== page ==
cos(pi*sin(pi*(sin(pi*(avg(avg(cos(pi*((((cos(pi*cos(pi*cos(pi*y)))) * (sin(pi*avg(sin(pi*x), y * x)))) * ((((avg(y,y)) * x) * (avg(cos(pi*y), avg(y,y)))) * (((avg(y,y)) * (cos(pi*y))) * (x * (sin(pi*y)))))) * (sin(pi*avg(sin(pi*(cos(pi*x)) * (avg(x,y))), cos(pi*cos(pi*sin(pi*y))))))) * (avg(avg(avg(cos(pi*sin(pi*sin(pi*y))), cos(pi*sin(pi*avg(x,y)))), cos(pi*(cos(pi*avg(x,y))) * (sin(pi*x * y)))), avg((cos(pi*y)) * (avg(cos(pi*x * y), cos(pi*avg(y,y)))), avg((sin(pi*cos(pi*y))) * y,cos(pi*sin(pi*y))))))), cos(pi*sin(pi*x))), sin(pi*sin(pi*cos(pi*cos(pi*avg(avg(cos(pi*avg(sin(pi*x), avg(x,y))), sin(pi*avg(x * x,cos(pi*x)))), (cos(pi*sin(pi*y * y))) * (avg(avg(sin(pi*x), x * x), cos(pi*avg(y,x))))))))))) * (sin(pi*sin(pi*(cos(pi*avg(avg((sin(pi*cos(pi*x * x))) * ((avg(sin(pi*y), cos(pi*y))) * (cos(pi*cos(pi*x)))), sin(pi*cos(pi*cos(pi*x * y)))), (((sin(pi*avg(y,x))) * ((sin(pi*x)) * (y * y))) * (sin(pi*(cos(pi*y)) * (x * x)))) * (avg(avg(sin(pi*x * x), sin(pi*x * x)), avg(avg(sin(pi*y), cos(pi*y)), cos(pi*sin(pi*x)))))))) * (sin(pi*sin(pi*cos(pi*(cos(pi*sin(pi*x * y))) * (avg(sin(pi*y * y), sin(pi*avg(x,y))))))))))))) * (cos(pi*sin(pi*cos(pi*((cos(pi*sin(pi*((sin(pi*cos(pi*sin(pi*x)))) * (avg(cos(pi*cos(pi*x)), (cos(pi*y)) * (avg(x,x))))) * (sin(pi*((avg(x,x)) * (sin(pi*x))) * (avg(y * y,cos(pi*x)))))))) * (sin(pi*sin(pi*avg(cos(pi*sin(pi*(x * y) * (y * x))), (sin(pi*sin(pi*avg(x,y)))) * (avg(sin(pi*y * x), (y * x) * (cos(pi*x))))))))) * (sin(pi*cos(pi*y)))))))))
Suppose we take an expression in x and y, built by nesting simple primitives:
... × ...
average(... , ...)
sin(pi × ...)
cos(pi × ...).
If we compute the value at any point with −1 ≤ x, y ≤ 1, the result will also be between −1 and 1. By scaling the answer to a grayscale value 0 to 255, we can plot the function in this 2-by-2 square. (From three such expressions, we can get red, green, and blue values for each point.) Surprisingly, every sufficiently complicated expression has a decent chance of being interesting! We can generate deeply-nested expressions completely randomly, see how they look, and keep the good ones.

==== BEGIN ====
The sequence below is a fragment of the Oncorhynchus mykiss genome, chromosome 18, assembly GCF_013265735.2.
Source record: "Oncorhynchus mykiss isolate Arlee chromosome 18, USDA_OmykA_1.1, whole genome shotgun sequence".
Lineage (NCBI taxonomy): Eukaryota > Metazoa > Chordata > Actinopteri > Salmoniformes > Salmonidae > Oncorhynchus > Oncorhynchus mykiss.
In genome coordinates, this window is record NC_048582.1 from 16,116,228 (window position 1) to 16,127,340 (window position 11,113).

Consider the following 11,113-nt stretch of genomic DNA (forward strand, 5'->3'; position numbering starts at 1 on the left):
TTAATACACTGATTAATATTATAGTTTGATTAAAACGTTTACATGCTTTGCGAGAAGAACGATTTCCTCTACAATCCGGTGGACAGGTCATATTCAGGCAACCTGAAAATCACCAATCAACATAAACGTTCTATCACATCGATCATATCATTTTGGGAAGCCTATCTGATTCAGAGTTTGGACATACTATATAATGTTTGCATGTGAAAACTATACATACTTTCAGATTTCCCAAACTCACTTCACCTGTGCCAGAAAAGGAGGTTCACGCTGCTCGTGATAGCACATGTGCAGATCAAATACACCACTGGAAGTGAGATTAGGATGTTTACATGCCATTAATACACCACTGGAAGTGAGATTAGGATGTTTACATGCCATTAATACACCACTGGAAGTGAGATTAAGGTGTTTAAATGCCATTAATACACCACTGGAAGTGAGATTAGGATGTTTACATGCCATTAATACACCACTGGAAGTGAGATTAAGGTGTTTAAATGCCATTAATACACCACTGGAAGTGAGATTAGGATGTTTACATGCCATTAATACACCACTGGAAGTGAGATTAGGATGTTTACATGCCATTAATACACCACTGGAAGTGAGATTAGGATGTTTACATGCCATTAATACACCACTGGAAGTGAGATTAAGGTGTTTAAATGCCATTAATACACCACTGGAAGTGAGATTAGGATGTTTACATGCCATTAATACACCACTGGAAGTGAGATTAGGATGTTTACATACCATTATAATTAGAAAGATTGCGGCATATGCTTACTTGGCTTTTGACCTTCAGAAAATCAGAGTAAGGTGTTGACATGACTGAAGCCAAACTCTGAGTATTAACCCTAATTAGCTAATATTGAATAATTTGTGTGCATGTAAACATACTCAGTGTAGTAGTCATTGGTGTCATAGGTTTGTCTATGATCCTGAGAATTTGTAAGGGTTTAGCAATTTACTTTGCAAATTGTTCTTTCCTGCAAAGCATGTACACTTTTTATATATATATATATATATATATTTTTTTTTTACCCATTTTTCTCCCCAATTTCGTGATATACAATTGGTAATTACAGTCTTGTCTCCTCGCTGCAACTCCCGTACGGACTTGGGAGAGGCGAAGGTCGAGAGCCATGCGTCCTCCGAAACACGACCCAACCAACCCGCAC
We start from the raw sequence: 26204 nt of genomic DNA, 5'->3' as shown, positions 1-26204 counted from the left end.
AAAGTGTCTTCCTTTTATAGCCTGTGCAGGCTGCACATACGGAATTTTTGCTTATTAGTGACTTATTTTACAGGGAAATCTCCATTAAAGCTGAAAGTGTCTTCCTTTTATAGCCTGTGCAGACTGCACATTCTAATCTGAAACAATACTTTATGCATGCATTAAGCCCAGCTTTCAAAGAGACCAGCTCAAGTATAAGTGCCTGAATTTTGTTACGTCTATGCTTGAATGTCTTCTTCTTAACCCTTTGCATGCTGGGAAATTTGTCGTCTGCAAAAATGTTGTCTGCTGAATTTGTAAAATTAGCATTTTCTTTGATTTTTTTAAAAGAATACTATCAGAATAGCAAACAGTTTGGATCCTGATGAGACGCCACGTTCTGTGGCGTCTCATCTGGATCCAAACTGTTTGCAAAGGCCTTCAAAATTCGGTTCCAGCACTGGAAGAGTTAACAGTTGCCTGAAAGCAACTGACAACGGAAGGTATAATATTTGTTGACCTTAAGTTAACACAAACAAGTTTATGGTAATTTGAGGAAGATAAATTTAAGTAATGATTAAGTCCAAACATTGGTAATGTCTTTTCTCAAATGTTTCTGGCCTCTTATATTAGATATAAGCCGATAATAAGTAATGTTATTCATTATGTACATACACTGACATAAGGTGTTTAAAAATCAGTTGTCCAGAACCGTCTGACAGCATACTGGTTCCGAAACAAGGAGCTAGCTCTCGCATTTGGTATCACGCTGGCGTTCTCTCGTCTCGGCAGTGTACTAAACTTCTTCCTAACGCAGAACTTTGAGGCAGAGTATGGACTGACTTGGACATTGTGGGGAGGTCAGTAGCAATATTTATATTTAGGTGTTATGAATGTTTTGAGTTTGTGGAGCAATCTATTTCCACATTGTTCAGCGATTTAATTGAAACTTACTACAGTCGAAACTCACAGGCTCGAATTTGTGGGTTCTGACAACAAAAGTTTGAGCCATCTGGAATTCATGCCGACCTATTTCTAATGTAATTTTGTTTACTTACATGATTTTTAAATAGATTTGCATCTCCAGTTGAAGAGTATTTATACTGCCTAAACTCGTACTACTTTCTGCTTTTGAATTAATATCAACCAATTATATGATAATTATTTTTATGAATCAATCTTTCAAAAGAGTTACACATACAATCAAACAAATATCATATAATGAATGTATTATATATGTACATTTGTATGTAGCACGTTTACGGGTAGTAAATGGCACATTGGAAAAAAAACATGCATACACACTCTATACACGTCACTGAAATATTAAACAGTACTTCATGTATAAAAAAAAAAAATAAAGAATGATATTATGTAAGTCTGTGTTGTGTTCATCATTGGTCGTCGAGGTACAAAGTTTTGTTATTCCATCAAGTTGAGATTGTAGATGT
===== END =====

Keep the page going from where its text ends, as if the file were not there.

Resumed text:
For this assignment, you will complete a program that randomly generates and plots these complicated expressions.
The code in
dexpr.sml is an almost-complete implementation satisfying the
EXPR signature (SML structure interface),
shown below. In this implementation, expressions are represented as values from a
datatype. Finish this code by writing the function
real * real -> real
that evaluates the given expression at the given (x, y) location.
You will want to use the functions
Math.sin, as well as the ﬂoating-point value
Because the function definitions are inside a structure, remember that to access these functions from outside (e.g., when testing at the command line) you have to say
signature EXPR = sig type expr (* type of expressions *)
(* All expressions should return values in the range [-1,1] when x and y also range over [-1,1]. *) val build_x : expr (* returns the expression for "x" *) val build_y : expr (* returns the expression for "y" *) val build_sinpi : expr -> expr (* creates sine (PI * given expr) *) val build_cospi : expr -> expr (* creates cosine (PI * given expr) *) val build_avg : expr * expr -> expr (* average of the two exprs. *) val build_times : expr * expr -> expr (* product of the two exprs. *)
(* Expression evalation at the given (x,y) point *) val eval : expr -> real*real -> real
(* Pretty-printer for expressions *) val ppexpr : expr -> unit
(* A sample reasonably complicated expression *) val sampleExpr : expr end
The code in
art.sml is the driver for the entire program; it includes the
functions, which generate grayscale and color bitmaps respectively. These functions want to loop
over all the pixels in a 301 by 301 square, which naturally would be implemented by
nested for loops.
The bad news is that SML does not include for loops. The good news is that
we can use higher-order functions to implement them.
In art.sml, fix the definition of the function
for : int * int * (int->unit) -> unitThe argument triple contains a lower bound, and upper bound, and a function; your code should apply the given function to all integers from the lower bound to the upper bound, inclusive. If the greater bound is strictly less than the lower bound, the call to for should do nothing. For example,
Art.for (1, 5, fn x => print (Int.toString x))
12345 (without any spaces or newlines).
Test your code by producing a grayscale picture of the expression
look at the function
Note: There are two natural ways in SML to do something, throw away its result, and
then do something else. You can either say
let val _ = e1 in e2 end or you can use the expression form
(e1 ; e2).
The latter works because inside an expression, a semicolon acts exactly like the comma operator in C or C++.